Hundred years of tradition; baklava masters, ustas, perfecting their art.

Hundred years of tradition; baklava masters, ustas, perfecting their art.

Karakoy Gulluoglu runs baklava demonstration sessions at their factory in Karakoy and watching the ustas, masters of baklava in action, is an unforgettable experience. When I say Masters, I mean it; each of the Ustas, Masters, spend 8-10 years at each phase of baklava making to perfect it; rolling the dough; turning the dough into the paper thin sheets of pastry, making the syrup, baking at the right heat..

Clouds of flour worked in baklava dough to make the paper thin sheets of pastry

Clouds of flour worked in baklava dough to make the paper thin sheets of pastry

The very first thing that greets you here is the clouds of flour in the air to make that paper thin sheets of pastry for baklava, all “opened”, stretched by hand with an oklava, rolling pin.

Each sheet of baklava pastry is so thin that you can read the newpaper behind it

Each sheet of baklava pastry is so thin that you can read the newpaper behind it

Once the pastry is paper thin (2mm width), the Ustas, masters, start layering them on a buttered tray. The hand rolled pastry is so thin that you can read the newspaper article behind the pastry sheet.

Paper thin sheets of pastries piled to go on a well buttered tray

Paper thin sheets of pastries piled to go on a well buttered tray

IMG_0725
Emerald colored finest Gaziantep pistachios spread generously on the baklava sheet.

The baklava master layers 20 sheets of pastry ( and sprinkles melted butter on every 4 sheets) then generously spreads finely crushed Gaziantep pistachios – finest and only type used at baklava here-  (or at some cases walnuts) on the 20th layer.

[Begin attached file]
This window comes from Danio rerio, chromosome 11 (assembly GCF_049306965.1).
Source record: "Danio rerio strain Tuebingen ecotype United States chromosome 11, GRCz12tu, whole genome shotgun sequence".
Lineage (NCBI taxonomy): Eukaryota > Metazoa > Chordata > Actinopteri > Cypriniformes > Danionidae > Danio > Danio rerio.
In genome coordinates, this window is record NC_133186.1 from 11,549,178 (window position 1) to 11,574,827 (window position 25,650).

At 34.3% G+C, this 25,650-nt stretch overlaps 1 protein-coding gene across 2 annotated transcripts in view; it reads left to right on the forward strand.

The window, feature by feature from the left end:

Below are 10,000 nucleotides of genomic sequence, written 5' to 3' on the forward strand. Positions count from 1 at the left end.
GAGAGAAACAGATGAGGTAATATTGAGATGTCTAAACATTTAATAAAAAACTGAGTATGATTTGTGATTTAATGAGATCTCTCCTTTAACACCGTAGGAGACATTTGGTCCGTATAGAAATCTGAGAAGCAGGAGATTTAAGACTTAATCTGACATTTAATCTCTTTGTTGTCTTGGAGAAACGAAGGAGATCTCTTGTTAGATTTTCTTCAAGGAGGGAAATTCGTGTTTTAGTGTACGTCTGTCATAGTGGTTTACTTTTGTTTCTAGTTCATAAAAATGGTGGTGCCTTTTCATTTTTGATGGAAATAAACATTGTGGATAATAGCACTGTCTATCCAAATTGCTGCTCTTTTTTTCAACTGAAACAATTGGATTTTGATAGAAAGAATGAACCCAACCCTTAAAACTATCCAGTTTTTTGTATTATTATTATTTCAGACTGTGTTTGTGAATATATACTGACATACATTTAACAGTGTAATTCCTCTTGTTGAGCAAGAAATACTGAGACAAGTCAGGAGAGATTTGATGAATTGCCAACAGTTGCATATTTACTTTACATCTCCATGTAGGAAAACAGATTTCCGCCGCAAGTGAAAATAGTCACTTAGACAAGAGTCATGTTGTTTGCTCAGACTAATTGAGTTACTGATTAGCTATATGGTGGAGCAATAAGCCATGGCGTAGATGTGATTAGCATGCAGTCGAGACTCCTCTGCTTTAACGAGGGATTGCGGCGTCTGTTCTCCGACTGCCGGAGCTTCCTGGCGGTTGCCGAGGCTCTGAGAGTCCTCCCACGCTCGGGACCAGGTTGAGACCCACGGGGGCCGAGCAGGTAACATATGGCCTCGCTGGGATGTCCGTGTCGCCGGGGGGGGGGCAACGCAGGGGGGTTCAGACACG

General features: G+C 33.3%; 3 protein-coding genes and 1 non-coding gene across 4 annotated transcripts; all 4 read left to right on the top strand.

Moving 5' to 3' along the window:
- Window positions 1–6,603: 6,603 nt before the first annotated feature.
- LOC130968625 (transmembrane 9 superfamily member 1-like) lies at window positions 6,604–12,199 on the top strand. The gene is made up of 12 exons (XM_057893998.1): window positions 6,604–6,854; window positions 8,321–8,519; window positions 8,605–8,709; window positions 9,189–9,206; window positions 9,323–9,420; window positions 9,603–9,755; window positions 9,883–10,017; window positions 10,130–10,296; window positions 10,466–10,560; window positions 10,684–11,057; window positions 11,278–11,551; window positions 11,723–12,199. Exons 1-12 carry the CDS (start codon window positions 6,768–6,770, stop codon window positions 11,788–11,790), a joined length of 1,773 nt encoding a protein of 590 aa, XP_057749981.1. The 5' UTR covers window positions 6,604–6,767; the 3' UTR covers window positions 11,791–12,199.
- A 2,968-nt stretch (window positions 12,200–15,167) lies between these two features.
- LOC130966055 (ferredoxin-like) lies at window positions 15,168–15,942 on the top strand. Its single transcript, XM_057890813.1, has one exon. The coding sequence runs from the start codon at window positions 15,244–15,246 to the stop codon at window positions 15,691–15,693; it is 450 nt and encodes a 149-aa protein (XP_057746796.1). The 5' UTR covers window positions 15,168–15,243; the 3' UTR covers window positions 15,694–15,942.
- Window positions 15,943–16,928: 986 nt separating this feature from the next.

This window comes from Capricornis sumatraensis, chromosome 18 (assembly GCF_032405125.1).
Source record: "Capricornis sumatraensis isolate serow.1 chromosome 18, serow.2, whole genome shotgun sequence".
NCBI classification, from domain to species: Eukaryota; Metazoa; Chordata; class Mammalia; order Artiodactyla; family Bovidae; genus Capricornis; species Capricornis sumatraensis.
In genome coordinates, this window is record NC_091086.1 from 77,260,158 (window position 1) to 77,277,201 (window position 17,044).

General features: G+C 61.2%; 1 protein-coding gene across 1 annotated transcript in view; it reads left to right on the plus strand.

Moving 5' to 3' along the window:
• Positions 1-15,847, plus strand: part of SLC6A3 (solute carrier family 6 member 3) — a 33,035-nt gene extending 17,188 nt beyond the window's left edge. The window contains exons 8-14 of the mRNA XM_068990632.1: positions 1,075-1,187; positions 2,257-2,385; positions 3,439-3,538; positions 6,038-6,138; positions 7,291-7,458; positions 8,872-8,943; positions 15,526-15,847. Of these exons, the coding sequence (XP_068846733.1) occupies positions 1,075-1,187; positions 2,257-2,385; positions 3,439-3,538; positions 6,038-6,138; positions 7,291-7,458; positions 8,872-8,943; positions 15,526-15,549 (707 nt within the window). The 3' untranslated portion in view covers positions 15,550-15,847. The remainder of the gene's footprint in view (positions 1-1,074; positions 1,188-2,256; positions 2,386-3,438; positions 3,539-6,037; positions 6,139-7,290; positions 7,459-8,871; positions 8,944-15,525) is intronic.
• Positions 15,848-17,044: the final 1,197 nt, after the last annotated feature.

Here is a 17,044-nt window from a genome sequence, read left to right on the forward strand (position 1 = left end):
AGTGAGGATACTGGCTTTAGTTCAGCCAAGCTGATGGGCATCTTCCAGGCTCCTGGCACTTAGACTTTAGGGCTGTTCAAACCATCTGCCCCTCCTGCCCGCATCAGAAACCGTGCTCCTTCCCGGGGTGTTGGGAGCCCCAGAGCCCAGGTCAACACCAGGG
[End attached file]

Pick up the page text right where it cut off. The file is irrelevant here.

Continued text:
The Usta, master cuts the sheets first horizontally and poured melted butter over them

The Usta, master cuts the sheets first horizontally and poured melted butter over them

Once the next 20 layers of sheets added on top, the master, usta cuts the sheets first horizontally and pours melted butter over them – cutting helps the butter to penetrate every level. He then cuts vertically and splashes another dose of melted butter all around. The baklava is now ready to be baked in the oven at 165 C – 330 F.

We also had a go at baklava with clotted cream and pistachios; kaymakli, fistikli bohca baklava

We also had a go at baklava with clotted cream and pistachios; kaymakli, fistikli  gelin bohcasi

We also had a go at baklava pockets with clotted cream and pistachios; kaymakli, fistikli  gelin bohcasi, another amazing treat.

Having a go at fistikli gelin bohcasi; baklava pockets with thick clotted cream, kaymak, and pistachios

Having a go at fistikli gelin bohcasi; baklava pockets with thick clotted cream, kaymak, and pistachios

While baklava was baked in the oven, the syrup is prepared, consisting of pure cane sugar, lemon juice and water. In Turkey,  there is no honey added in to the baklava syrup.

In the traditional baklava syrup in Turkey, there are pure cane sugar, lemon juice and water – no honey in it-

In the traditional baklava syrup in Turkey, there are pure cane sugar, lemon juice and water – no honey in it-

Once cooked, the hot syrup is poured over the relatively cooler baklava, and then baklava tray goes back to the oven for another 5 minutes or so to soak up the syrup. After this, the baklava is rested at a cool area.

Syrup poured on baklava; now ready to go back to the oven again
Syrup poured on baklava; now ready to go back to the oven again

 And here is the real thing; wonderful, melt in the mouth delicious baklava. It is so light that you feel like eating ta plateful! I hope you get a chance to try the baklava in Turkey.